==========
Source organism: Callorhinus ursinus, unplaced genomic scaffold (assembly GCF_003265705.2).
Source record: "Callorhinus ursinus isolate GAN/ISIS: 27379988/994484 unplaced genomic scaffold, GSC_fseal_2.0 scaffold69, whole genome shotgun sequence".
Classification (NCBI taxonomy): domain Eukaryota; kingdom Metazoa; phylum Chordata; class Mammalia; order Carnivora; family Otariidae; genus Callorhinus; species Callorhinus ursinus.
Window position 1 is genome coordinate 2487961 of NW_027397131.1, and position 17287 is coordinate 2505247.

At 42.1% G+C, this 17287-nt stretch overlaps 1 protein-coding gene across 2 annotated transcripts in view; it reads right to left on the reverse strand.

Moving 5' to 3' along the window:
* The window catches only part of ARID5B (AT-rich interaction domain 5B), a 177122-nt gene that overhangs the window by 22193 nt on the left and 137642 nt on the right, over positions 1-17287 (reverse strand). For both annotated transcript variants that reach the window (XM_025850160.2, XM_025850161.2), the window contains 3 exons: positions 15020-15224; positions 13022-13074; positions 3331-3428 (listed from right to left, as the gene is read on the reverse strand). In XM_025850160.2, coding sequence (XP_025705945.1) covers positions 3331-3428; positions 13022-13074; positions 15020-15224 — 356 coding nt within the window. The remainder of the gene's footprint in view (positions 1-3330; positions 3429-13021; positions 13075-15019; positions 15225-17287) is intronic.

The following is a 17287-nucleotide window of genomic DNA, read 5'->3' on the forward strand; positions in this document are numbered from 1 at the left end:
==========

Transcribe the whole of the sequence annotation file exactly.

Source organism: Callorhinus ursinus, unplaced genomic scaffold (assembly GCF_003265705.2).
Source record: "Callorhinus ursinus isolate GAN/ISIS: 27379988/994484 unplaced genomic scaffold, GSC_fseal_2.0 scaffold69, whole genome shotgun sequence".
Classification (NCBI taxonomy): domain Eukaryota; kingdom Metazoa; phylum Chordata; class Mammalia; order Carnivora; family Otariidae; genus Callorhinus; species Callorhinus ursinus.
Window position 1 is genome coordinate 2487961 of NW_027397131.1, and position 17287 is coordinate 2505247.

At 42.1% G+C, this 17287-nt stretch overlaps 1 protein-coding gene across 2 annotated transcripts in view; it reads right to left on the reverse strand.

Moving 5' to 3' along the window:
* The window catches only part of ARID5B (AT-rich interaction domain 5B), a 177122-nt gene that overhangs the window by 22193 nt on the left and 137642 nt on the right, over positions 1-17287 (reverse strand). For both annotated transcript variants that reach the window (XM_025850160.2, XM_025850161.2), the window contains 3 exons: positions 15020-15224; positions 13022-13074; positions 3331-3428 (listed from right to left, as the gene is read on the reverse strand). In XM_025850160.2, coding sequence (XP_025705945.1) covers positions 3331-3428; positions 13022-13074; positions 15020-15224 — 356 coding nt within the window. The remainder of the gene's footprint in view (positions 1-3330; positions 3429-13021; positions 13075-15019; positions 15225-17287) is intronic.

The following is a 17287-nucleotide window of genomic DNA, read 5'->3' on the forward strand; positions in this document are numbered from 1 at the left end: